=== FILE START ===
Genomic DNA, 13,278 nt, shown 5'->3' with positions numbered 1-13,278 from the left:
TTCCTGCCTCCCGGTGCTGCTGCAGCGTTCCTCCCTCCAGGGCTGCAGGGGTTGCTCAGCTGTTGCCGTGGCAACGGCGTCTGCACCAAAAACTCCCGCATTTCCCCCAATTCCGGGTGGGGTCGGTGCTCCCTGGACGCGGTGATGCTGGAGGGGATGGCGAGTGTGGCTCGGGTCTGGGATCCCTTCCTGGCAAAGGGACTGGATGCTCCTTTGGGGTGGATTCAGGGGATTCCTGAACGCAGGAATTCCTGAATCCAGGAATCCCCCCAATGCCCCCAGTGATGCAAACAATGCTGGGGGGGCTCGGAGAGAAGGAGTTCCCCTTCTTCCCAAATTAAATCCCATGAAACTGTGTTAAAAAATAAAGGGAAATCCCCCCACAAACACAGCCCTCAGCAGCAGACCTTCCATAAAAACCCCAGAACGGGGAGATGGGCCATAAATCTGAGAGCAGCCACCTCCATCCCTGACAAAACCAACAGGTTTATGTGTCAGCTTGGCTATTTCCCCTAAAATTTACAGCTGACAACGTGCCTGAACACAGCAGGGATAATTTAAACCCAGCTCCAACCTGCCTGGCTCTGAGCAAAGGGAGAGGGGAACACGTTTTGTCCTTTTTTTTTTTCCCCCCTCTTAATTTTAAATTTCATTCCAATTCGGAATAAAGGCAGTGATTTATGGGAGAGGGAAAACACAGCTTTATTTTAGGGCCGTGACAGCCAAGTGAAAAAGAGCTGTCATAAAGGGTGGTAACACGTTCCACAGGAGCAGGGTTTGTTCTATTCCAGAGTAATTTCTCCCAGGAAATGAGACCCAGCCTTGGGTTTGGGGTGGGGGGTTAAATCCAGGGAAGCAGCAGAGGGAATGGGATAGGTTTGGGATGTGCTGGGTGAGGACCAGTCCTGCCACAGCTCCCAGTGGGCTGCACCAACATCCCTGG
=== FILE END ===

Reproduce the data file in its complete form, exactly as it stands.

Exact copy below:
Genomic DNA, 13,278 nt, shown 5'->3' with positions numbered 1-13,278 from the left:
TTCCTGCCTCCCGGTGCTGCTGCAGCGTTCCTCCCTCCAGGGCTGCAGGGGTTGCTCAGCTGTTGCCGTGGCAACGGCGTCTGCACCAAAAACTCCCGCATTTCCCCCAATTCCGGGTGGGGTCGGTGCTCCCTGGACGCGGTGATGCTGGAGGGGATGGCGAGTGTGGCTCGGGTCTGGGATCCCTTCCTGGCAAAGGGACTGGATGCTCCTTTGGGGTGGATTCAGGGGATTCCTGAACGCAGGAATTCCTGAATCCAGGAATCCCCCCAATGCCCCCAGTGATGCAAACAATGCTGGGGGGGCTCGGAGAGAAGGAGTTCCCCTTCTTCCCAAATTAAATCCCATGAAACTGTGTTAAAAAATAAAGGGAAATCCCCCCACAAACACAGCCCTCAGCAGCAGACCTTCCATAAAAACCCCAGAACGGGGAGATGGGCCATAAATCTGAGAGCAGCCACCTCCATCCCTGACAAAACCAACAGGTTTATGTGTCAGCTTGGCTATTTCCCCTAAAATTTACAGCTGACAACGTGCCTGAACACAGCAGGGATAATTTAAACCCAGCTCCAACCTGCCTGGCTCTGAGCAAAGGGAGAGGGGAACACGTTTTGTCCTTTTTTTTTTTCCCCCCTCTTAATTTTAAATTTCATTCCAATTCGGAATAAAGGCAGTGATTTATGGGAGAGGGAAAACACAGCTTTATTTTAGGGCCGTGACAGCCAAGTGAAAAAGAGCTGTCATAAAGGGTGGTAACACGTTCCACAGGAGCAGGGTTTGTTCTATTCCAGAGTAATTTCTCCCAGGAAATGAGACCCAGCCTTGGGTTTGGGGTGGGGGGTTAAATCCAGGGAAGCAGCAGAGGGAATGGGATAGGTTTGGGATGTGCTGGGTGAGGACCAGTCCTGCCACAGCTCCCAGTGGGCTGCACCAACATCCCTGG